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June 04, 1944 - Image 8

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Text
Publication:
The Michigan Daily, 1944-06-04

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.AGE GAT

THE MICHIGAN DAILY

# 67.1'i.6J i.;. + JS i's r dJ't:

?AGE ~XGnT SUNDAY, JUNE 4, 1944

Former Lt.
Sigler Claims
Several $1,000
Changed Hands
Conspiracy Warrant
Also Involves Two
Detroit Liquor Firms
By The Associated Press>
LANSING, June 3.-Former Lieu-
tenant Governor Frank Murphy was

Gov.

Frank

Murphy

Is

Accused

by Grand Jury

accused in a grand jury warrant is-
sued today of betraying public trust
as president of the Michigan Senate
in 1941 by conspiring with officials of,
two distilleries operating in the state'
to corrupt the legislature.
(Murphy is not related to former
Governor Frank Murphy, now a
Justice of the Supreme Court of the
United States.)
Circuit Judge Leland W. Carr,
whose one-man grand jury is probing
charges of graft in state government,
issued the blanket conspiracy war-
rant, naming as defendants Murphy,'
the Mohawk Liquor Corporation of
Detroit, EmYanuel M. R osenthal, its
president, and Charles Layton, its
sales manager; the Arrow Liquor
Corporation of Detroit, Abe H. Weins-
.stein, its president, and Samuel
Schreirer, its secretary and treasurer.
All are from Detroit.
Special Prosecutor Kim Sigler
asserted the warrant was based on
evidence that "several thousand
dollars" had been paid as bribes to
influence the fate of a bill adopted
by the legislature reducing the
license fee on Michigan distilleries
from $5,000 a year to $1,000.
Like in two previous conspiracy
warrants, this one gave no details of
the alleged transaction so flatly, it
accused the companies and their four
named officers of giving bribes, and
Murphy of being both a taker and
dispenser of bribes but did not dis-
close mechanics of the asserted deals.
Sigler said the defendants would
be arrested Monday and brought here
for arraignment.
College Plans Broadcast
On Post-War Education
KALAMAZOO, June 3.-(I)-Pres-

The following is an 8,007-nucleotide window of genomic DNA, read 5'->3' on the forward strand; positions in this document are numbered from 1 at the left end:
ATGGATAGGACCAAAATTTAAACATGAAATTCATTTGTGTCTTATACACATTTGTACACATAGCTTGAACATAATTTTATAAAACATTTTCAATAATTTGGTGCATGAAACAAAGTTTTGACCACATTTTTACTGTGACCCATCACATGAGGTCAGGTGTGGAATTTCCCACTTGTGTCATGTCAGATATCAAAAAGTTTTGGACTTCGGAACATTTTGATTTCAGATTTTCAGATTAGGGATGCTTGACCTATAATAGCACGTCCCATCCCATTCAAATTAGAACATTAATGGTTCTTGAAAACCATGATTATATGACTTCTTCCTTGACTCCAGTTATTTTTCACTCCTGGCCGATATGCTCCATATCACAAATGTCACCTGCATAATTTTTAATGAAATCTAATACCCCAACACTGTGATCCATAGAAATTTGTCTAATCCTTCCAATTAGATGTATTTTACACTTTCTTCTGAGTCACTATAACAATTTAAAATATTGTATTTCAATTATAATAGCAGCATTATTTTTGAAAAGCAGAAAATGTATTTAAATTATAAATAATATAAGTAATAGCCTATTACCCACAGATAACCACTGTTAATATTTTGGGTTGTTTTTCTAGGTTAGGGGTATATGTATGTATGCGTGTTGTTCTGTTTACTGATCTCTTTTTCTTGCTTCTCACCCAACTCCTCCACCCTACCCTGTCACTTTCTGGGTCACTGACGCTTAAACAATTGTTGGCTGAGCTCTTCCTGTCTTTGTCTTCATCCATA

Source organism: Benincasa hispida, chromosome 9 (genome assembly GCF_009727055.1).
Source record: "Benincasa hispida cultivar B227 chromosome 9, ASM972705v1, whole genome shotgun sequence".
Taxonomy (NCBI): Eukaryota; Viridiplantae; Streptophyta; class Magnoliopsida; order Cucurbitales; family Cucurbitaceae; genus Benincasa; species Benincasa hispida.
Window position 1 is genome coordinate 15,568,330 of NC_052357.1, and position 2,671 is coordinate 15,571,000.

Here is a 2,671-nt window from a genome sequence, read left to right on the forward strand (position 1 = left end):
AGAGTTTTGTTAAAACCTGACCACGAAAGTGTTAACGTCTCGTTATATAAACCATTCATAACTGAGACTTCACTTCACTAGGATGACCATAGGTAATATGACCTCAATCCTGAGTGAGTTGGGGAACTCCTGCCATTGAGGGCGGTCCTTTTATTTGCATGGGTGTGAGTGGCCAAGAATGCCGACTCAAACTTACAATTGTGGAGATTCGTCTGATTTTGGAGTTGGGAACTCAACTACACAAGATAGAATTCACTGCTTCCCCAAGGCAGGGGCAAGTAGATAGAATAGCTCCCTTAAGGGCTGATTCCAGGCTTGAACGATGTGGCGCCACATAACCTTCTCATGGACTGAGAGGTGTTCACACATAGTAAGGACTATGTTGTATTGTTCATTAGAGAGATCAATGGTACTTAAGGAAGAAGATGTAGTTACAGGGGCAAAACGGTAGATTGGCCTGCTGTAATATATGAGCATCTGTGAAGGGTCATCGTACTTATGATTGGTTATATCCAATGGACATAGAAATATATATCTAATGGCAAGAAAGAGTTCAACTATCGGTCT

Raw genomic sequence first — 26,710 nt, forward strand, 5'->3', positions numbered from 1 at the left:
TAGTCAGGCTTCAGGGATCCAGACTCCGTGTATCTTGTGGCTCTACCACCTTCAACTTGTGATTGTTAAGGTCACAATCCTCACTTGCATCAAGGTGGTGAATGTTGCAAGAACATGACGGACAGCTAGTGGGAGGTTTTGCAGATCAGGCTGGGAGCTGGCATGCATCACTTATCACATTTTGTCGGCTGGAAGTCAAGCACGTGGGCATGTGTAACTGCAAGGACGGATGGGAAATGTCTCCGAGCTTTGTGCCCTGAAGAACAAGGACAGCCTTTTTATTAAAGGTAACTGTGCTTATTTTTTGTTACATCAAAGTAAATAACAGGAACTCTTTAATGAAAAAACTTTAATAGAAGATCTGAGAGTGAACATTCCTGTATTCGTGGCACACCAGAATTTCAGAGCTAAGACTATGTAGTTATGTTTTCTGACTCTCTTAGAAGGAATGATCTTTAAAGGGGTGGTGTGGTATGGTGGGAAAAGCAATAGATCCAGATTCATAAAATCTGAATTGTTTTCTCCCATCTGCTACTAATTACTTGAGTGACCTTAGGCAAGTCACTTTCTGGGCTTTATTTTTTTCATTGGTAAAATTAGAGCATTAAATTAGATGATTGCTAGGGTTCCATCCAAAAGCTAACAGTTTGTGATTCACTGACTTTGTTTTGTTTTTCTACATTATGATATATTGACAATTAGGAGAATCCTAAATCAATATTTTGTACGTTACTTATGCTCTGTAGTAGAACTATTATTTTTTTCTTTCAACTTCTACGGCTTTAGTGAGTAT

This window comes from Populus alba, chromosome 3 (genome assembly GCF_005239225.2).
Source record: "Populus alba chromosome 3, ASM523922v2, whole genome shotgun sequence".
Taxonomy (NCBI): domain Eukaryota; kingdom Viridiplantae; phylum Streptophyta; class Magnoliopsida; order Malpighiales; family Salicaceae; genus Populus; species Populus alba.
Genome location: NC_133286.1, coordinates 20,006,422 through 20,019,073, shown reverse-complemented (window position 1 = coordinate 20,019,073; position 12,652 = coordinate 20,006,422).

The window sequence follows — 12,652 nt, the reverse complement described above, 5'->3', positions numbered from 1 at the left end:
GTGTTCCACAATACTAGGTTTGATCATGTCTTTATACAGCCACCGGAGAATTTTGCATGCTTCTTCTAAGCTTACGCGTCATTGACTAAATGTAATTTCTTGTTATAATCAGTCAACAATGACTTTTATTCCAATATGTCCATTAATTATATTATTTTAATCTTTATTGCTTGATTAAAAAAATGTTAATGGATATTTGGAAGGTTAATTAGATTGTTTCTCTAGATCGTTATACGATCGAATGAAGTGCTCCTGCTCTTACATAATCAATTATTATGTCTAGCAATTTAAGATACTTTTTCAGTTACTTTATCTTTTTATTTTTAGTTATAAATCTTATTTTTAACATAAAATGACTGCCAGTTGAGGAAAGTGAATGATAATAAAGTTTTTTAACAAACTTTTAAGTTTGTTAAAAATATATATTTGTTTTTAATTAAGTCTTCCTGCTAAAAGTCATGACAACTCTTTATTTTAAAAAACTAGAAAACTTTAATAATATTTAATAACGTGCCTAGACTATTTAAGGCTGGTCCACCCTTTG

ident Paul V. Sangren of Western'
Michigan College today announced
plans for a broad post-war program
of popular education by radio, dis-
closing the school had applied for a
license to construct a frequency mod-
ulation station.

SEABEES LABOR IN PACIFIC-Using heavy construction machinery,
U.8. Seabees carve landing strips of virgin jungle on an island in the
Pacific Marshalls.
MLISSION FULFILLED:
One Navy Plane Hits Three
ap S

WASHINGTON, June 3.- (/)-
Staging a single-handed attack on
once-feared Truk Island in the South
Pacific, a Navy search plane sank or
damaged three Japanese ,vessels,
strafed a number of others, poured
bombs and bullets onto airplane run-
ways, ignited supply dumps and re-
turned to its base.
The Navy told today of the raid
carried out Thursday night in which
the plane hit almost at will around
the one-time powerful Japanese base.
Straddles Cargo Vessel
It straddled a medium cargo vessel
with 1,000-pound bombs and laid two
others of the same size directly on
her decks. She "was believed sunk,"
the Navy said.
Then the plane strafed "a number
of small cargo vessels" roared over
the seaplane base on Dublon and the
air strips on Eten Islands in the Truk
lagoon.
Ships Set Afire
Two small vessels struck by the
pounding plane were set on fire. Oth-
er fires were started on Dublon and

Ete_ Island. An ammunition dump
was blown u .
Finished with her attack, the
search plane turned back toward its
base. A single enemy plane was in
the air but made no attempt to attack
the raiding American ship.
The Navy also told of three more
attacks by bombing planes upon en-
emy bases in the north Pacific Kurile
Islands. The planes hit Shimushiri
before dawn Thursday without oppo-
sition.
At the northern end of the chain,
other planes meantime bombed Para-
mushiro and Shumushu, starting fires
despite light and inaccurate aircraft
operation.
lb use Restr icts
WASHINGTON, J u n e 3-((P))-
The House tentatively wrote into the
$3,920,070,000 lend lease-UNRRA ap-
propriation bill today a ban against